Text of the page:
Weighing raw materials and goods is a part of every manufacturing unit and supply chain warehouse. Initially, goods were weighed before they were loaded and after being unloaded. Chances of discrepancies in such cases were higher which impacted the company. Thus, weighing processes had to be optimized in warehouses to achieve efficiency, productivity and profitability.
A lot of logistics professionals use the terms warehouse and distribution center interchangeably. Some of them even say that “there is effectively no difference between a warehouse and a distribution center”. So, how different is a distribution center from a warehouse? Let me tell you upfront that they are as different as a modern 21st century supply chain is from a traditional supply chain.
Ignorance is a profit center for carriers. There—it’s been said.
Getting the best shipping rates for your company is an impossible task if you don’t know what the carriers really want out of you. To put it simply, you just want a good deal and the carrier wants a good margin. But who has the advantage in contract negotiations?
The less you know about the carrier’s cost and pricing structure, the less likely you are to optimize your end of the deal. Continue reading to learn about carrier cost models and how you can position your company for a better shipping agreement.
Reverse outsourcing. Cutting out the middle man. Not using the usual suspects. These are what shippers retailers, manufacturers, and others are doing. At the same time, 3PLs and logistics service providers (LSPs) are dealing with and competing in a commoditized industry where price is the key differentiator.
Goods-to-person technology facilitates more accurate and efficient order fulfillment, with goods-to-robot solutions hot on its heels.
The European Smart-Rail project launched this May with nearly 6 million Euros (around $7 million) of funding from the European Commission (EC), aims to make the mode a better option for commercial freight in Europe.
Nineteen organizations are participating in the project, which has an overarching goal of improving freight logistics rail services from the point of view of the shipper in five key areas of performance: reliability, delivery time, cost, flexibility, and visibility. The project is divided into work packages that are coordinated by the Netherlands Organization for Applied Scientific Research (TNO).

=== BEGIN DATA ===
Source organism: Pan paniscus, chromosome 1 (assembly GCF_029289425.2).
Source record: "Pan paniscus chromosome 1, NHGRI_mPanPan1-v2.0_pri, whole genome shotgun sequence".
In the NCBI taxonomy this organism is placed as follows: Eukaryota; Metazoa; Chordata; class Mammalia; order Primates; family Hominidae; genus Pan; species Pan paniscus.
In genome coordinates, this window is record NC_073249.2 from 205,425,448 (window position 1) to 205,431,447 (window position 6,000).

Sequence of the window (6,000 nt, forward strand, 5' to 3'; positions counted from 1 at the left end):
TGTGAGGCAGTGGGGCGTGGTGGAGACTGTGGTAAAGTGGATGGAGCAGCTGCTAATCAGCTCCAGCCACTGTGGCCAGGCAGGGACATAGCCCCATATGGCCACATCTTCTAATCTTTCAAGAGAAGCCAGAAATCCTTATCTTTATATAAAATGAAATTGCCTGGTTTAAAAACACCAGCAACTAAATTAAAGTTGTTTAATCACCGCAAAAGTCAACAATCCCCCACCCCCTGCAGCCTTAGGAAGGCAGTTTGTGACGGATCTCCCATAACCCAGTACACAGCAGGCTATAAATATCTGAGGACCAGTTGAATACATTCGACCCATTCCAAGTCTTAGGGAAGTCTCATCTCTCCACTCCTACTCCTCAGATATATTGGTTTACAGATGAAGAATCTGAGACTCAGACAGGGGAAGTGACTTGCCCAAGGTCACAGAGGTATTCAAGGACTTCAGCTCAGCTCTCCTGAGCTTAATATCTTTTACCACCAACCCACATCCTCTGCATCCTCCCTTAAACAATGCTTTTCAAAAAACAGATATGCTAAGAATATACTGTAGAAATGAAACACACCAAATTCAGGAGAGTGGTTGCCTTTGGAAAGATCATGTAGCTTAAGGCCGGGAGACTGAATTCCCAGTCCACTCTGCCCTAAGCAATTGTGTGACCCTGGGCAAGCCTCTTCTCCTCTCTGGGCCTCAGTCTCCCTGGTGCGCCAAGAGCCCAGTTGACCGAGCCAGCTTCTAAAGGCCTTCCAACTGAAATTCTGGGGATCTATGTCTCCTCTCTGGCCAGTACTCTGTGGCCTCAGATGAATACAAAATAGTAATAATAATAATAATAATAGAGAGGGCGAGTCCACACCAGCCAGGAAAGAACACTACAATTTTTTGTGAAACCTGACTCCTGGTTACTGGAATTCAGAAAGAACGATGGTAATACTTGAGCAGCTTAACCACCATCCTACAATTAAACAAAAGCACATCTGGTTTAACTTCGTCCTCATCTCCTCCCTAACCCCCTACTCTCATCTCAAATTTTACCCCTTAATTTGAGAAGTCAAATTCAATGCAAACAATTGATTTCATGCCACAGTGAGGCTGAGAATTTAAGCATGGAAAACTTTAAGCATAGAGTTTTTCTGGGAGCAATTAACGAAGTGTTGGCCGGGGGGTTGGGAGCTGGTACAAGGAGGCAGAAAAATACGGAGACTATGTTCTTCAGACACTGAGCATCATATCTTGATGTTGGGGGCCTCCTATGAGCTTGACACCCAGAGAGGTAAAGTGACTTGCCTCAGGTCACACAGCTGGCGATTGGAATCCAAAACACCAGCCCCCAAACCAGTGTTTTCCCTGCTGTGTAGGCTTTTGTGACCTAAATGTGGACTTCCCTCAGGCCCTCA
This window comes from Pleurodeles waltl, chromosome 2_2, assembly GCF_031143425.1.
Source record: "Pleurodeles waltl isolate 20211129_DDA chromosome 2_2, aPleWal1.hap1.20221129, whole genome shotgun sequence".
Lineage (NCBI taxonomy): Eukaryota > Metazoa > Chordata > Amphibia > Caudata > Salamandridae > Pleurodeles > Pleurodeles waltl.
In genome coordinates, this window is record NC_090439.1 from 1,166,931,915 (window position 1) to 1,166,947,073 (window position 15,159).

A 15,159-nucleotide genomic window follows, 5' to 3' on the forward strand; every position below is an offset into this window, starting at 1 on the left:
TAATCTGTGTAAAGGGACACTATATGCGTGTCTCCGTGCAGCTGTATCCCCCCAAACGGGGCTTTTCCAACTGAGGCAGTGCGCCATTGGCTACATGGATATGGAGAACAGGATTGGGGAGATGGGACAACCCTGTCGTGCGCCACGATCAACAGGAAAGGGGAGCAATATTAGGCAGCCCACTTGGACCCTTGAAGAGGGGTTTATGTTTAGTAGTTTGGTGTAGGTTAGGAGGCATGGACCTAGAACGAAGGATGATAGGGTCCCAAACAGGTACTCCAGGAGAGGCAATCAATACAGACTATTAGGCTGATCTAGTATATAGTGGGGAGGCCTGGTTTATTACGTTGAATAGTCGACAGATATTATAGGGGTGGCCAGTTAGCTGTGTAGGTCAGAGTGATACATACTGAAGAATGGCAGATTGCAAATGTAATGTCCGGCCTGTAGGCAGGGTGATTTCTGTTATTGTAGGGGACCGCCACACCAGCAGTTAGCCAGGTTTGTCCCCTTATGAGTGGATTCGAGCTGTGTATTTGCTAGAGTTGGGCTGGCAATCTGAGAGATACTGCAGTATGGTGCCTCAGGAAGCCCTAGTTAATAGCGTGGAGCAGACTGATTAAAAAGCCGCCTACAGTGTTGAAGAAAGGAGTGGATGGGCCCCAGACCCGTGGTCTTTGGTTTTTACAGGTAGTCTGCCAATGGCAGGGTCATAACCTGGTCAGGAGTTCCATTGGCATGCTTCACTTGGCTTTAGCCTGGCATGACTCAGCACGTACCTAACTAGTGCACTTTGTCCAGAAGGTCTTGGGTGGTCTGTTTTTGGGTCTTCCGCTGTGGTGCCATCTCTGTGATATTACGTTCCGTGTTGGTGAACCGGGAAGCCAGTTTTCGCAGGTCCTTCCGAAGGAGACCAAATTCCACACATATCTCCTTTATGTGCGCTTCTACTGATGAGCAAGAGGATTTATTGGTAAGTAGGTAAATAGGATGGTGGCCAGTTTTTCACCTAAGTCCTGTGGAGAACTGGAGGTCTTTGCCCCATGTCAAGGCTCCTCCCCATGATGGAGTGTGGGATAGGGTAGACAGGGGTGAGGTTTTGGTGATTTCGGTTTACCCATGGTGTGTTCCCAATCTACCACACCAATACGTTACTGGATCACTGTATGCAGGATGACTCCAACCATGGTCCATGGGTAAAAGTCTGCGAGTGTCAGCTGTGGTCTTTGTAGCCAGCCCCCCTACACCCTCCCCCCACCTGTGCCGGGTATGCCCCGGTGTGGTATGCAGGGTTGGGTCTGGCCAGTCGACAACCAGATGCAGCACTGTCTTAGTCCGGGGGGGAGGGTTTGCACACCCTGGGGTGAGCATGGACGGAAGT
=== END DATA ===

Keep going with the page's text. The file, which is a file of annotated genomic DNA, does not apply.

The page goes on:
While many companies chase the lowest cost carrier for their freight moves, the performance data suggest that this is a short-term gain that has serious long-term implications for service. This fact was also confirmed by all of the shippers that are interviewed for this year’s study.
Just about every supply chain uses trucks to move their goods. In fact, 70% of all freight tonnage moved in the U.S. goes on trucks. Until driverless trucks pick up momentum in the marketplace, that means that 70% of all freight tonnage is in the hands of a truck driver (or truck drivers) at some point in the journey from origin to destination. At a basic level, truck drivers are the essential foundation for supply chain expertise.
5 Tests Every Manufacturer Should Run Quarterly. Addressing these readiness factors won’t always be comfortable. But for the enterprising factory manager building a business, they’re crucial and unavoidable.
Warehouse perceptions have changed considerably over the past two decades. It wasn’t long ago that users perceived the four walls as just that a fixed, immovable force that served as the nexus for any distribution network. Today, such representations are increasingly obsolete largely because of forces beyond the four walls. Cloud computing, e-commerce, omnichannel management, big data, and last-mile logistics are reshaping today’s distribution facility.